For Immediate Release
Media Contact: Bob Cooper
(208) 334-4112

Date: October 20, 2004

Wasden Announces Settlement with Producers of Remeron

(Boise) - Idahoans and state agencies that paid for the prescription antidepressant Remeron will be able to file a claim for a refund, Attorney General Lawrence Wasden announced today. Wasden joined a proposed $36 million multi-state settlement with drug maker Organon USA, Inc. and its parent company Akzo Nobel N.V.

The proposed settlement was filed today in Federal District Court in New Jersey and requires court approval.

Under the settlement, Organon USA, Inc. and Akzo Nobel N.V. will compensate consumers and state agencies who overpaid for Remeron or its generic equivalent between June 15, 2001 and the present.

Approximately $10 million from the settlement will be allocated to make refunds to consumers filing claims that purchased Remeron. In addition, state agencies in Idaho will receive nearly $27,000 for the overcharges.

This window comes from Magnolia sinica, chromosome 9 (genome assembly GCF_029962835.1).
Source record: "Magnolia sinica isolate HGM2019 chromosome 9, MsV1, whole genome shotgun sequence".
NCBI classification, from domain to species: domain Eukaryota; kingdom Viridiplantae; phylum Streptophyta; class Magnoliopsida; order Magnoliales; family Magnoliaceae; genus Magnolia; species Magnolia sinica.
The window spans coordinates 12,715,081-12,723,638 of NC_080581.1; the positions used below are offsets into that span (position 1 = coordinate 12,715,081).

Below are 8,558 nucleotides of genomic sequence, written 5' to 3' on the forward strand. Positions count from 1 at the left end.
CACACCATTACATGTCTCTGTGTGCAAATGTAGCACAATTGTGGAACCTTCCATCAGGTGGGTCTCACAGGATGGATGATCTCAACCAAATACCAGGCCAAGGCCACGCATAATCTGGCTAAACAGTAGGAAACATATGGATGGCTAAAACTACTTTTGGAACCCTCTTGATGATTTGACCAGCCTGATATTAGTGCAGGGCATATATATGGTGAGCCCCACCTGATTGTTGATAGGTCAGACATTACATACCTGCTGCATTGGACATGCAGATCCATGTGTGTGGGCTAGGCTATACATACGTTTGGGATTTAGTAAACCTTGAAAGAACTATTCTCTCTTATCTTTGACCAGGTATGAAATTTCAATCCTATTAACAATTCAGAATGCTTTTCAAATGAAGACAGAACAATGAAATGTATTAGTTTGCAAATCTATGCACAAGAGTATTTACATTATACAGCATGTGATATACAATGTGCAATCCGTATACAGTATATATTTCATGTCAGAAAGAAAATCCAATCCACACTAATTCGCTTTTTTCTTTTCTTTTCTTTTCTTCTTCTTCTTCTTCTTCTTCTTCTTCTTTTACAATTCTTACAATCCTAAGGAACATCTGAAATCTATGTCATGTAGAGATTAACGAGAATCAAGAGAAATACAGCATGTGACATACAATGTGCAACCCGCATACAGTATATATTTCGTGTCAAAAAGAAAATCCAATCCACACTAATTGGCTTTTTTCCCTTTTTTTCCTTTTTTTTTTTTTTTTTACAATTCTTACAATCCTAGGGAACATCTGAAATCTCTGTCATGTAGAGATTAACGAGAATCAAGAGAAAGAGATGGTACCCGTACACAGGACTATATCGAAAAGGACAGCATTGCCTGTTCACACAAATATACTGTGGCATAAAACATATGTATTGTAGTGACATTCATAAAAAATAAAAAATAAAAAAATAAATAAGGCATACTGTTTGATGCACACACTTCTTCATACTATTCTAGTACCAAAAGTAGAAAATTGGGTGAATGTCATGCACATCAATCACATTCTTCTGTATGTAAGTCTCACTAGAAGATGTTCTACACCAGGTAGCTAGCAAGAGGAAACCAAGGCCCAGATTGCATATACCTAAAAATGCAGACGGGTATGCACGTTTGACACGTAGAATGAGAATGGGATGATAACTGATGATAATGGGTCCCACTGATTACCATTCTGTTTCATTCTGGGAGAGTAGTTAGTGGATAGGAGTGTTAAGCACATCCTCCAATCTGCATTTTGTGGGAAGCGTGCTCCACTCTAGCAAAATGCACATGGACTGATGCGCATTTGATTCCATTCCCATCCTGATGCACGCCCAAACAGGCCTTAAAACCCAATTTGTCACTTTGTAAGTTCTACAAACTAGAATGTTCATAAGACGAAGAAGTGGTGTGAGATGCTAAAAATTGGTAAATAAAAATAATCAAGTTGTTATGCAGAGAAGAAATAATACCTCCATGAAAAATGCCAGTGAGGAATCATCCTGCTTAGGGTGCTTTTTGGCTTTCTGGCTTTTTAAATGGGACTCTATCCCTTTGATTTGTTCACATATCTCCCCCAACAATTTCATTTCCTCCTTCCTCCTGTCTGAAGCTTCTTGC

The process to file claims will be announced following court approval of the settlement.

"I encourage consumers who have purchased Remeron between June 15, 2001 and the present, to retain their receipts and other documentation so they can file their claims quickly and with ease," Attorney General Wasden said.

Idaho joined all the state attorneys general in this settlement. The settlement resolves allegations that Organon, USA, Inc. and its parent company, Akzo Nobel N.V., acted in violation of state and federal antitrust laws to prevent consumers from having access to lower-priced generic equivalents of the drug.

"Idahoans paid a premium price for this necessary drug," Attorney General Wasden said. "It is very important that they be compensated for prescription overcharges caused by the anticompetitive pricing practices of Organon and Akzo."

The lawsuit alleged that Organon unlawfully extended its monopoly by improperly listing a new "combination therapy" patent with the U.S. Food and Drug Administration. In addition, the lawsuit alleged that Organon delayed listing the patent with the FDA in another effort to delay the availability of lower-cost generic substitutes. This resulted in higher prices to those who paid for the drug. With annual sales in excess of $400 million at its peak, Remeron is Organon's top-selling drug.

Organon has also agreed to injunctive relief that will require the company to make timely listing of patents and prohibits Organon from submitting false or misleading listing information to the FDA.

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